? ht = mattranspose(h)
%2 = 
[1 b c]

[b a 0]

[c 0 1]

? h-ht
%3 = 
[0 0 0]

[0 0 0]

[0 0 0]

? r1 = [ 1,-b,-c; 0,1,0; 0,0,1]
%4 = 
[1 -b -c]

[0  1  0]

[0  0  1]

? r1t = mattranspose(r1)
%5 = 
[ 1 0 0]

[-b 1 0]

[-c 0 1]

? r1t * h * r1
%6 = 
[1        0        0]

[0 -b^2 + a     -c*b]

[0     -c*b -c^2 + 1]

? r2 = [ 1,0,0; 0,1,(b * c)/(a - b^2); 0,0,1]
%7 = 
[1 0              0]

[0 1 c*b/(-b^2 + a)]

[0 0              1]

? r2t = mattranspose(r2)
%8 = 
[1              0 0]

[0              1 0]

[0 c*b/(-b^2 + a) 1]

? r2t * r1t * h * r1 * r2
%9 = 
[1        0                                0]

[0 -b^2 + a                                0]

[0        0 (-b^2 + (-a*c^2 + a))/(-b^2 + a)]

? r
%10 = r
? r = r1 * r2
%11 = 
[1 -b -a*c/(-b^2 + a)]

[0  1  c*b/(-b^2 + a)]

[0  0               1]

? rt = mattranspose(r)
%12 = 
[              1              0 0]

[             -b              1 0]

[-a*c/(-b^2 + a) c*b/(-b^2 + a) 1]

? h
%13 = 
[1 b c]

[b a 0]

[c 0 1]

? r
%14 = 
[1 -b -a*c/(-b^2 + a)]

[0  1  c*b/(-b^2 + a)]

[0  0               1]

? rt * h * r
%15 = 
[1        0                                0]

[0 -b^2 + a                                0]

[0        0 (-b^2 + (-a*c^2 + a))/(-b^2 + a)]

? d = rt * h * r
%16 = 
[1        0                                0]

[0 -b^2 + a                                0]

[0        0 (-b^2 + (-a*c^2 + a))/(-b^2 + a)]

? q = d[3,3]
%17 = (-b^2 + (-a*c^2 + a))/(-b^2 + a)
? p
%18 = p
? p = q * (a - b^2)
%19 = -b^2 + (-a*c^2 + a)
? 

Your argument is very constructive. \begin{equation} A=\begin{bmatrix} 1&b&c\\ b&a & 0\\ c & 0 & 1\end{bmatrix} \end{equation} \begin{equation} \det A = c(-ac) +(a-b^2) = a - b^2 -c^2+c^2 -ac^2 = \underbrace{a -(b^2+c^2)}_{>0} +c^2(\underbrace{1-a}_{>0}) \end{equation} Now you know that both the trace and determinant are positive. That leaves you with two choices:

1) Either all three eigenvalues are positive.

2) Or Two are negative and one is positive.

The eigenvalue/eigenvector relation give ($Av = \lambda v$) \begin{align} v_1 + bv_2 + cv_3 &= \lambda v_1\\ bv_1 + av_2 &= \lambda v_2\\ cv_1 + v_3 &= \lambda v_3 \end{align} which gives \begin{equation} v_3 = \frac{c}{\lambda -1}v_1 \end{equation} \begin{equation} v_2 = \frac{b}{\lambda - a}v_1 \end{equation} \begin{equation} \frac{b^2}{\lambda - a}+ \frac{c^2}{\lambda-1} = \lambda -1 \end{equation} If $\lambda < 0$, then $\lambda - 1<-1$. But \begin{equation} \frac{b^2}{\lambda - a}+ \frac{c^2}{\lambda-1} > \frac{b^2}{\lambda - 1}+ \frac{c^2}{\lambda-1} = \frac{b^2 + c^2}{\lambda - 1} > -(b^2 + c^2) > -a > - 1 \end{equation} This means that \begin{equation} \underbrace{\frac{b^2}{\lambda - a}+ \frac{c^2}{\lambda-1}}_{>-1} = \underbrace{\lambda -1 }_{< -1} \end{equation} CONTRADICTION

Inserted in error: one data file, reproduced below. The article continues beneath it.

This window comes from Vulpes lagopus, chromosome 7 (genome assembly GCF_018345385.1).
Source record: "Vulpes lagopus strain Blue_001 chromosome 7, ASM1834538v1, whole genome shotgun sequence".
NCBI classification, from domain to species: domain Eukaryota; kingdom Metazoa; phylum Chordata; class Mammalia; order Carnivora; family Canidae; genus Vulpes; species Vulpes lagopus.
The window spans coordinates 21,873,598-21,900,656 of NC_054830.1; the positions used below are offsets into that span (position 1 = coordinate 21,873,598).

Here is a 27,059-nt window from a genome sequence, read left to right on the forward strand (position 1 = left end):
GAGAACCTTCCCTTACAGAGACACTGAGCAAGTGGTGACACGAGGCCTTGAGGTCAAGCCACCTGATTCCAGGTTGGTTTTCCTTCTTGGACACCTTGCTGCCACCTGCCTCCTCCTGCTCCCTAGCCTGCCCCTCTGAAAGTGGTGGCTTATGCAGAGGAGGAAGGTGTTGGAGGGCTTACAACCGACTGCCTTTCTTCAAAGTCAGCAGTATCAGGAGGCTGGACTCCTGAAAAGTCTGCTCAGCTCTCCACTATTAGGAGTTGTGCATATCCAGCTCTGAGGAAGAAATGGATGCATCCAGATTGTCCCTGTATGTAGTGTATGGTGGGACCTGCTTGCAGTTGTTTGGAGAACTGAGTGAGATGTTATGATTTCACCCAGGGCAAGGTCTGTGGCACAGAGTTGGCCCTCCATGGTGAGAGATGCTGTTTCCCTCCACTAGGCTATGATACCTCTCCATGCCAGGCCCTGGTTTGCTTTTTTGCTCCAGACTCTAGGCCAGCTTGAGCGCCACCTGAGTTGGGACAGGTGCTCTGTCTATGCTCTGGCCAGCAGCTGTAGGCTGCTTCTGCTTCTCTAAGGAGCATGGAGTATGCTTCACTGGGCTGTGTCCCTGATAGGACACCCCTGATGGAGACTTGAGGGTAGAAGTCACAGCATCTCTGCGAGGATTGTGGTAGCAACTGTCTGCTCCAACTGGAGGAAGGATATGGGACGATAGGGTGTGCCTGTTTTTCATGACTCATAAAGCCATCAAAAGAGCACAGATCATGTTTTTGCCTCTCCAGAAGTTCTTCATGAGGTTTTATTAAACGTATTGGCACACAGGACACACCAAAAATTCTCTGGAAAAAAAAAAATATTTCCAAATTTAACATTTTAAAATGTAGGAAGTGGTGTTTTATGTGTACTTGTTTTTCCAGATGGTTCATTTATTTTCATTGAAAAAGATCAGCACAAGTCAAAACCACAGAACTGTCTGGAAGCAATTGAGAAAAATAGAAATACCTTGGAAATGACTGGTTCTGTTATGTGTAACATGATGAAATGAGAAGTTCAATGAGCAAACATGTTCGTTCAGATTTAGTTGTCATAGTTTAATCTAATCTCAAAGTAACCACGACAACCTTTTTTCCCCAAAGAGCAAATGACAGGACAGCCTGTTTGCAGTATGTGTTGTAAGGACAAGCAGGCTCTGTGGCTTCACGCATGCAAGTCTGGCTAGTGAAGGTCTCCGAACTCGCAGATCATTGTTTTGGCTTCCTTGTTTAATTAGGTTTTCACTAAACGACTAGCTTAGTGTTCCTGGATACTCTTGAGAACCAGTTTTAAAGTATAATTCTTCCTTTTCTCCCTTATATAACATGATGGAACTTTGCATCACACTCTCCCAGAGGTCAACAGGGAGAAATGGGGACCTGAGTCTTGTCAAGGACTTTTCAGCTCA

The characteristic polynomial is:

$$ p(λ) = λ^3 - (a + 2) λ^2 + (2 a - b^2 - c^2 + 1) λ + a c^2 - a + b^2 $$

Using that $\,b^2+c^2 < a < 1\,$, the coefficients turn out to have alternating signs:

$$ -(a+2) \lt 0 \\ 2 a - b^2 - c^2 + 1 \gt 2a - a + 1 = a+1 \gt 0 \\ a c^2 - a + b^2 \lt c^2+b^2 - a \lt 0 $$

By Descartes' rule of signs $\,p(\lambda)\,$ has no negative roots, and either $\,1\,$ or $\,3\,$ positive roots. Also:

$$\require{cancel} p(0) \lt 0 \\ p(1) = \cancel{1} -(\bcancel{a}+\cancel{2})+(\bcancel{2a}-\xcancel{b^2}-c^2+\cancel{1})+ac^2-\bcancel{a}+\xcancel{b^2} = (a-1)c^2 \lt 0 \\ $$

Let $\,\lambda = x+1\,$, then:

$$ q(x) = p(x-1) = x^3 + \underbrace{(1 - a)}_{\gt \,0} x^2 \underbrace{- (b^2 + c^2)}_{\lt \,0} x + \underbrace{(1-a)}_{\gt \,0}c^2 $$

Again by the rule of signs, $\,q(x)\,$ has (at least) one positive root, and (at least) one negative root, therefore all roots of $\,q(x)\,$ are real, and so must be the roots of $\,p(x)\,$. Moreover, since $\,p(x)\,$ is negative at $\,0\,$ and $\,1\,$, it follows that two of the roots are in $\,(0,1)\,$ and the third one in $\,(1, \infty)\,$.